BOISE, Idaho — Tuesday night's peaceful Black Lives Matter Vigil in Boise was a huge success and an inspiration to the thousands of people who were there. The Boise Police Department estimate over 5,000 people attended. It was a night of people truly coming together in support of the Treasure Valley's black community.
Jessie Levin and Whitney Mestelle are the women who organized the vigil and were blown away by the turnout.
“I could just see the hundreds of people walking in, it was overwhelming, it was very overwhelming in a great way,” Mestelle said. “Idaho definitely showed up.”
It was incredible for these women to see so many people in the crowd. They put the event together in just over 48 hours. Levin told KTVB that she was devastated over the death of George Floyd, and that left her with so many feelings. Feelings she didn’t want to deal with alone.
“Last week, I was feeling so many emotions about everything that was happening, I almost broke down crying in my car, and it just didn't feel right to be mourning alone,” she said. “So, I had called Whitney and pitched this idea to her. Then we sat down Sunday, hacked out some ideas, and it just got big, it got huge.”
Mestelle said the number one priority for the gathering was that it was peaceful.
“We didn't want it to be a protest or a rally, so how do we make that happen? We knew it was going to be difficult with what's going on around the country,” Mestelle explained.
Once the word got out about this peaceful vigil, many volunteers joined the cause. Then, it was full speed ahead.
Tuesday evening, the crowds started showing up. The night honoring George Floyd, and other black lives unjustly taken, went off without a hitch. Speakers shared their personal stories, in hopes of educating the masses about racial inequality in America.
“I was just so thankful to be heard, to feel like Idaho and the people of Boise and this community were ready to listen to people of color,” said Mestelle. “They are definitely willing to impact change in their circles and in their community.”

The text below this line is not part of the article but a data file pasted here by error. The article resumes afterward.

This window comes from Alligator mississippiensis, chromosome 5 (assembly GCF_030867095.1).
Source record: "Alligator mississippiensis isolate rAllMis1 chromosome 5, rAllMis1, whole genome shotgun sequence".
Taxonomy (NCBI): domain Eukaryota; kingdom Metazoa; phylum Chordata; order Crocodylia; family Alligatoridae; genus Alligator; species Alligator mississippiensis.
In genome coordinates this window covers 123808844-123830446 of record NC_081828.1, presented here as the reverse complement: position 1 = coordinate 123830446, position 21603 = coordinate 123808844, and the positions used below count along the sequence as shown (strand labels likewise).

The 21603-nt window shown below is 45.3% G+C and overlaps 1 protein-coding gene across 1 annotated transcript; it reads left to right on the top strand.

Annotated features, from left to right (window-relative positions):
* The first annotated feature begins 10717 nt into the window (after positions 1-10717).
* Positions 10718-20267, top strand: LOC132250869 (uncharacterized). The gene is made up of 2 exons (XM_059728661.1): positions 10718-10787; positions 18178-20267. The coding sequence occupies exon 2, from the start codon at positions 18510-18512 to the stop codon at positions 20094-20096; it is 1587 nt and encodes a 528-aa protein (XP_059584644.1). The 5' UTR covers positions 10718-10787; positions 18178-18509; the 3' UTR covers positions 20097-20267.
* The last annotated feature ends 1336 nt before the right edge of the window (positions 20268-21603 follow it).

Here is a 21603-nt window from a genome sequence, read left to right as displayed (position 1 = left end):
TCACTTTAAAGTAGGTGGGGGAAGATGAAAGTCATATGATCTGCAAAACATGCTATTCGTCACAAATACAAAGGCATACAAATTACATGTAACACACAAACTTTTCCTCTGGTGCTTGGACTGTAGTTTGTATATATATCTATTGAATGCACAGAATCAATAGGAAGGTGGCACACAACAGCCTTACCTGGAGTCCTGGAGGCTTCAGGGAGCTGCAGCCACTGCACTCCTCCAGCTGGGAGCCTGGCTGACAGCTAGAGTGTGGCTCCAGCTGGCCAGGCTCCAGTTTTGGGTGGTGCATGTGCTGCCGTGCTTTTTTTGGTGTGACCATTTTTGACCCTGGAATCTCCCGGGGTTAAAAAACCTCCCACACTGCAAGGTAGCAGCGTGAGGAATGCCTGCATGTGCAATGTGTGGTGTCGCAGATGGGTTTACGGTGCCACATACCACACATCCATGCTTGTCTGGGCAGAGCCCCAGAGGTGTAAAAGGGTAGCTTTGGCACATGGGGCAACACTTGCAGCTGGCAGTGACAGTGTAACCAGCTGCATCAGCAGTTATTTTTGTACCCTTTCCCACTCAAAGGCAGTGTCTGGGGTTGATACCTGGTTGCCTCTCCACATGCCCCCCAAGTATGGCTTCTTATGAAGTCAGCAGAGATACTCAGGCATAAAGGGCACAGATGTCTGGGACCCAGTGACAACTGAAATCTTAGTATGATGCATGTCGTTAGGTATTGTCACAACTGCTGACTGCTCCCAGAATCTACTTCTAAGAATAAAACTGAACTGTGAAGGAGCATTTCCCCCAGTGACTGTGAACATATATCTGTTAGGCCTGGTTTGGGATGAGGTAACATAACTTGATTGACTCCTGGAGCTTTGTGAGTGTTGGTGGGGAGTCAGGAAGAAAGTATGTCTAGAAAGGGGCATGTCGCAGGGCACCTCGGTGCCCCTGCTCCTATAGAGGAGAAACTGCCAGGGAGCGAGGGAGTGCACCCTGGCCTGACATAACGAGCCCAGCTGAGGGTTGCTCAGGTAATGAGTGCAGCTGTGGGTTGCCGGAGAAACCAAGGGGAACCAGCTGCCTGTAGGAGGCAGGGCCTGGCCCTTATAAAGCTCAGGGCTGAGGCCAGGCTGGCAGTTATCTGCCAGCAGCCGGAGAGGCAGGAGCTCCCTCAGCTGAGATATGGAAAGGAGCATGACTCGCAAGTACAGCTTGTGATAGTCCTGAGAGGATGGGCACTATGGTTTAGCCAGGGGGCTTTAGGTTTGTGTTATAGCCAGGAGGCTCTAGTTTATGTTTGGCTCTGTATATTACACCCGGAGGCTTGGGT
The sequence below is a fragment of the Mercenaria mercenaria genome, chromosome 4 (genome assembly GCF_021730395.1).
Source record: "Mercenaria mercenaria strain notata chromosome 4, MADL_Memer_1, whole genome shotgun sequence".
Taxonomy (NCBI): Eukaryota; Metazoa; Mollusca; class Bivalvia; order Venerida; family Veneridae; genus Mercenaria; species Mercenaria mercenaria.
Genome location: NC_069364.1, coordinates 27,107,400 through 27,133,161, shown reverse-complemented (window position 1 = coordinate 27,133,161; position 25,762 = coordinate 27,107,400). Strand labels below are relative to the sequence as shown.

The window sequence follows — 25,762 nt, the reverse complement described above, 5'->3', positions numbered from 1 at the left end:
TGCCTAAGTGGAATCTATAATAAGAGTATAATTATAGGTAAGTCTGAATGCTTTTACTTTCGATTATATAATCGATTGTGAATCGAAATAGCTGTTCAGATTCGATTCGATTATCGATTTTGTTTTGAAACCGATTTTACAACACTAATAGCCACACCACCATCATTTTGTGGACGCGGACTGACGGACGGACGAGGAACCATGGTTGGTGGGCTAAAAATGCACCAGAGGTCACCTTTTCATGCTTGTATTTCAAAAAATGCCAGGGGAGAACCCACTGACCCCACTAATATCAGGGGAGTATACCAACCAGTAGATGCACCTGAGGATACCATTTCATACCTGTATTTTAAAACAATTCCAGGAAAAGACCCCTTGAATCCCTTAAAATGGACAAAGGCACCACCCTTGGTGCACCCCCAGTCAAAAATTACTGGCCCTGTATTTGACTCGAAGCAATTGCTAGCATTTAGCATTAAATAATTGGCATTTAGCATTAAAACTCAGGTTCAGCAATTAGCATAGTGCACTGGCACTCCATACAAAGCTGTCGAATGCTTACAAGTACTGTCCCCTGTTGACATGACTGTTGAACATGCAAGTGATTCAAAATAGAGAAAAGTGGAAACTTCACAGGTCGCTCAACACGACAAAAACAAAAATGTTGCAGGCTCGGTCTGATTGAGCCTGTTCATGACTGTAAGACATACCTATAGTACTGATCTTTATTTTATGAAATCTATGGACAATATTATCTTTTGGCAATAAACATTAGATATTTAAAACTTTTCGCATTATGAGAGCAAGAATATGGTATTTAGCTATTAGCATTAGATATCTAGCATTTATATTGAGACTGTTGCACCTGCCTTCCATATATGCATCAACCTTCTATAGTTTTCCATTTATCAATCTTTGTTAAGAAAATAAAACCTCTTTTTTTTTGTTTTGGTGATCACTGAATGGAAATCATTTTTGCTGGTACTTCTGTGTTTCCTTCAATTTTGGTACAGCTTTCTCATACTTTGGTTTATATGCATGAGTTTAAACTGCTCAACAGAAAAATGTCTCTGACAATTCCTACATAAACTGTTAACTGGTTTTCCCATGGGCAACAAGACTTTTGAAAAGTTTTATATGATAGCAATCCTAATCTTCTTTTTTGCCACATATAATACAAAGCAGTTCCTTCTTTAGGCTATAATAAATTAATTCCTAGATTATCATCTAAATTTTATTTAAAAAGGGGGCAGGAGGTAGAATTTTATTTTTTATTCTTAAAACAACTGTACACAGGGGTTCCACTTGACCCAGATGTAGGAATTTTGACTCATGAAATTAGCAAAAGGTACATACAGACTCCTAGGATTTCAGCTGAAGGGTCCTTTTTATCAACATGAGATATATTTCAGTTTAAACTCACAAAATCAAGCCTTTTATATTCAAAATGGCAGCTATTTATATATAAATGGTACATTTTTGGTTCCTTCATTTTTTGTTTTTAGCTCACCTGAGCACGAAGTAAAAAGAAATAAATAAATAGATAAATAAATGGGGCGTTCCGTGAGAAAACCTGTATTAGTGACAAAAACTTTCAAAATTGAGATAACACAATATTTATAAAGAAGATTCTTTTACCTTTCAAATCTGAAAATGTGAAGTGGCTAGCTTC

The organizers and volunteers want to thank the people who took the time to come, listen, and learn. The vigil stayed peaceful, respectful, and calm.
“I am just really grateful that Boise showed up in a way that other cities have not been able to do. Immensely grateful for that, so thank you,” Mestelle said. “We saw them and we heard them and we feel that Boise and Idaho are with us in wanting to make impactful change.”
So, what’s next? Levin and Mestelle want to keep this positive momentum going.
“I want to encourage people to dig deep and not be afraid of having these hard conversations,” said Levin.
Mestelle said conversations about race and equality in Idaho are key. She plans to meet with community members and leaders who want to make an impactful change.
“We want to make sure that people of color in this community feel more welcome, and more heard, and receive less bias,” she said. “I'm proud of Boise, I'm inspired. and I'm looking towards a peaceful future with which we can affect peaceful and meaningful change.”
There’s something else that people can do to help the cause. Search for Inclusive Idaho on social media, and get involved. It’s in the beginning stages, but it's a brand new organization focused on making Idaho more inclusive for everyone.
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